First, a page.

I grew up as an only child in a South Africa,…
…in a town specifically created during the apartheid regime for mixed race people, but with the most amazing parents. I know that many people think that of their parents and we are all entitled to do so, but for me, I will be forever grateful for the sacrifices they made.
To have become the first and yet still the only university graduate in my family (now working towards a second degree!) is all because of the love, support and sacrifices of my parents. Despite that they were both uneducated (well educated to primary school grades 4 and 5, respectively), for them it was of paramount importance that I had a solid education. Town living was very humbling, but still a joy. There was a sense of community I’ve not felt since. Although we didn’t have much, my parents showered me in love. For the most part, growing up was great until I saw my extended family. They weren’t very kind to me so, I chose to isolate myself from them and found comfort in being by myself.
Fast forward to summer 2018 and life hit me hard.
My world was falling apart and I had absolutely no control over anything that was happening to me. The world around me became so dark that sometimes it felt as if I was drowning in a turbulent sea of emotions and there was nothing I could do to stop it. I was a sinking ship with water coming in from every corner, desperately trying to sink me. The storms raging within me were so overwhelming! I felt that the only way out would be to succumb to my emotional storms and give up on life.
12 years ago, I lost the man I loved and admired the most in my life. Now, my mother’s health has deteriorated so badly that she is now registered as disabled, living on another continent. This leaves me feeling so helpless! My mother struggled with the death of my father – her rock, her life, her everything. So, she become so overwhelmed with her own demons, and struggled to deal with his death. The only way to deal with it was attaching herself to alcohol, which has become her crutch.
Emotionally, I struggled for a very long time.
Having moved away to find myself and live my life learning to deal with life without my father feels as if I was being selfish. After many other emotional struggles and experiences, I now find myself in a place where my mental well-being has taken a back seat to everything and everyone. My life has always been about others. I ensured that everyone else around me was happy and completely neglected myself. For years I focused so much on others that I never gave myself a single thought. When the day came that I was no longer able to put others first, my circle became as small and I became as insignificant as a speck of dust.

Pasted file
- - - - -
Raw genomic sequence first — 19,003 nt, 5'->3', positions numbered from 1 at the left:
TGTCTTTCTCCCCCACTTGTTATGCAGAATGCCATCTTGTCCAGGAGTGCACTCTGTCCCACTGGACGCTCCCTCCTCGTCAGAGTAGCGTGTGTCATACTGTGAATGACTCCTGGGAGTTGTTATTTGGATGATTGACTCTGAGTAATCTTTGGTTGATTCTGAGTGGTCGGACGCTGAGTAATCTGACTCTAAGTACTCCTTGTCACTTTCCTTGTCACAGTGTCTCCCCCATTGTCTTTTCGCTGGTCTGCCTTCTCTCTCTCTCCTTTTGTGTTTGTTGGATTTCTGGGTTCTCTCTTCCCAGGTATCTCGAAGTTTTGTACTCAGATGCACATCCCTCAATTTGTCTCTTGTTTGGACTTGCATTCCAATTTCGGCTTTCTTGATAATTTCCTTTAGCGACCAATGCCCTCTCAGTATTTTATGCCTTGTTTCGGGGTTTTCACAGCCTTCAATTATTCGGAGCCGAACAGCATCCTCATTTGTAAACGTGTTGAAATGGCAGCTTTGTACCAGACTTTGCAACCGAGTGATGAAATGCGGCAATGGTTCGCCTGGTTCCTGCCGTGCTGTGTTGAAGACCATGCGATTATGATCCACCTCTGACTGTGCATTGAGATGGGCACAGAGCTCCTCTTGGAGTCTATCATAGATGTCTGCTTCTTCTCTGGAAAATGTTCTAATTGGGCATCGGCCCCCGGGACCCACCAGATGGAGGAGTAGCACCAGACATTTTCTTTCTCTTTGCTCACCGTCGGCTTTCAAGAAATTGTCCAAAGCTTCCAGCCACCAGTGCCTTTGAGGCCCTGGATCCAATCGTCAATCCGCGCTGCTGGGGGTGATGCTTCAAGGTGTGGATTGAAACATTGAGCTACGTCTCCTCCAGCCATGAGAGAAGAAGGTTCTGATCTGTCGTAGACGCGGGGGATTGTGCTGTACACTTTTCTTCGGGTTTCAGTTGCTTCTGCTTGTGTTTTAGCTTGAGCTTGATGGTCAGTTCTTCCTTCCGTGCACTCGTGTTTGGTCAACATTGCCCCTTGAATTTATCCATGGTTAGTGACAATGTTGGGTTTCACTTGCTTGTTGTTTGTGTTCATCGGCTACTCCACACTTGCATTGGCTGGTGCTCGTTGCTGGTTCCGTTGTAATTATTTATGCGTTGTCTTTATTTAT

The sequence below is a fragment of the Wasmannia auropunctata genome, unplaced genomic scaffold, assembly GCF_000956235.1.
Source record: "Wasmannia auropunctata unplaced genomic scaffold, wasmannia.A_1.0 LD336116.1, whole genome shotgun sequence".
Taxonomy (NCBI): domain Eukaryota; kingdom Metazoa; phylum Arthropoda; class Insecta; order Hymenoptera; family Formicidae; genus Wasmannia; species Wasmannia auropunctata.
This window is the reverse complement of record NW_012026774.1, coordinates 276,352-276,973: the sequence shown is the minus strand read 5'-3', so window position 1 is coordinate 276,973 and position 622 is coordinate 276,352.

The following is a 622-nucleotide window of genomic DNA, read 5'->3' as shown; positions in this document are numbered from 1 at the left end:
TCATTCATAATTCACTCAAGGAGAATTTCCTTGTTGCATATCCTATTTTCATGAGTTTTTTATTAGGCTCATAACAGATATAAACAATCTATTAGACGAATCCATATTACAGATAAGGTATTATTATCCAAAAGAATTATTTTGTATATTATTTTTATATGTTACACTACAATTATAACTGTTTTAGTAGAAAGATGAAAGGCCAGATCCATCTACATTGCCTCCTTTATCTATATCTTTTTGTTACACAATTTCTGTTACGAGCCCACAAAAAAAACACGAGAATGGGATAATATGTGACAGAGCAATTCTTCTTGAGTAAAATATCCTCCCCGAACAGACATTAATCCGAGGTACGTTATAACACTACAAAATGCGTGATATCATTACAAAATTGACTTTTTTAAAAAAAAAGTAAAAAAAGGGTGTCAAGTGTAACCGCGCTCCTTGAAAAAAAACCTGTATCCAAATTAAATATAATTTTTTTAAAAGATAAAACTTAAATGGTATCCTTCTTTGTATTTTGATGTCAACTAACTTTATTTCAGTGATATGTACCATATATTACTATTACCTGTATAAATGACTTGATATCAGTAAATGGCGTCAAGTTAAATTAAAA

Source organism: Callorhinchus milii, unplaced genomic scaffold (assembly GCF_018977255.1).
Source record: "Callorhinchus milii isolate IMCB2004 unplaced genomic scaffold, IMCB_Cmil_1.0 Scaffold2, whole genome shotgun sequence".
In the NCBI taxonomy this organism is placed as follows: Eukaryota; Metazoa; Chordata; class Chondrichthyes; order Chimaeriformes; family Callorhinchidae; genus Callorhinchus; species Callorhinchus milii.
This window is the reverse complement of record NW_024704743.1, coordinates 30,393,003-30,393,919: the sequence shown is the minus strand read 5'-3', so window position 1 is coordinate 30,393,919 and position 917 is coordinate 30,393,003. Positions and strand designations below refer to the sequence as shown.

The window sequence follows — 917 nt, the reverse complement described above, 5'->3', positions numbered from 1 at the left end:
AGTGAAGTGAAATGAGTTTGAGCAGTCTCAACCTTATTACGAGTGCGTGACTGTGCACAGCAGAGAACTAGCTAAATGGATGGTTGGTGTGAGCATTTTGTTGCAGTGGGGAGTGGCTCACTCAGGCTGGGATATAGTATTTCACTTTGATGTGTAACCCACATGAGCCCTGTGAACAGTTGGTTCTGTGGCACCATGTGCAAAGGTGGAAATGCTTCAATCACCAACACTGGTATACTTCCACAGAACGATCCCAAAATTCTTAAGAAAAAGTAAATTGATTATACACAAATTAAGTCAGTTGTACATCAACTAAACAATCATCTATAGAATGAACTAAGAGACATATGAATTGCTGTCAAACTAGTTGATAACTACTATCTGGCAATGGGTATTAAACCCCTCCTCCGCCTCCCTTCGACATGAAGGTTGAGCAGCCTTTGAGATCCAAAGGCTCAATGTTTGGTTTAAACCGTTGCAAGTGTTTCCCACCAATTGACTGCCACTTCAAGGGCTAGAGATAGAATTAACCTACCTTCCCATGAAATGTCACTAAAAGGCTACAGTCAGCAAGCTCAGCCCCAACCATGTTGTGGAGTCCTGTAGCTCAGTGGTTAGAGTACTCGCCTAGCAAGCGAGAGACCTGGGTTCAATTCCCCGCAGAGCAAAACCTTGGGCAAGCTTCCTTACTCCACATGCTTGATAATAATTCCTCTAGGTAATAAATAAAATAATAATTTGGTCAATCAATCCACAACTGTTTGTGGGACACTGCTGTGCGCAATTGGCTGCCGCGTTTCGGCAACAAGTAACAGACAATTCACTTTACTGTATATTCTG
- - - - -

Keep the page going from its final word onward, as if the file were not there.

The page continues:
My struggles were and still are invisible to the naked eye, and those who abused my good nature left me high and dry without a single thought.
My diagnosis of anxiety and depression came as no shock to me. I was unable to leave my house. I kept the blinds shut and I never opened the door to anyone. Panic attacks and hysterical crying became my new normal. Lifting my head off the pillow every morning was exhausting. So, when I eventually went to see my doctor. I broke down whilst describing every emotion, every fear and each of my daily struggles in such vivid detail. She [doctor] sat patiently listening with a great deal of empathy and no judgement at all. She made me feel safe and when she uttered the words anxiety and depression it was as if the weight of the world was lifted off my shoulders. I knew then that I was on the road to recovery.
After months of being bullied at work, the emotional struggles of dealing with a mother so far away, who is refusing to live with me because her love for alcohol is stronger than her love for me, being a mother myself, being wife and student, became too much to bear. I have given so much of myself to taking care of others, that I no longer existed.
I felt invisible.
When I had my first panic attack, my eldest son was only 3 years old. I kept it to myself. I never told my husband or even my closest friends. In July 2018, panic attacks became my new normal. The first one was mild, but since last summer it became more frequent and scarier than ever. I consider myself very lucky that I’ve had them when my husband and kids were not around. I know they would be scared for life if they see me like that. When my panic attacks hit, it starts off with profuse sweating regardless of the outside temperature. That is followed by a rapid heart rate and a breathing pattern I can’t control.
My increased heart rate sends my breathing into overdrive because, in the panic, I believe that I am going to die.
I usually just lay down on the floor holding on to my knees trying to steady my breathing. At first I tried to control it, but I very quickly realized that it’s best to let it run its course. Panic attacks always leaves me extremely exhausted, emotionally and physically. It is like a roller-coaster ride I do not want to be on. My hands are clammy, my hair soaking wet and sticking to my face and neck. My eyes hurt from the hysterical crying and my chest feels bruised because my heart beats so fast that it feels as if I was being repeatedly punched from the inside! Once it’s passed I am so exhausted I almost always fall into a deep sleep.
Panic attacks are emotionally and physically draining! It steals my joy because it leaves me petrified to leave the house. I retreat from the world around me and go into my proverbial shell.
Throughout my journey with anxiety and depression I have learnt many lessons, but the most important one is to start thinking about myself – to put me first! I’ve learnt that happiness won’t come from satisfying other people’s wants and need. My journey is evolving daily and I am by no means nonsensical about my recovery. Set backs will happen and I have had my fair share, but for now my focus is on myself and my mental well-being.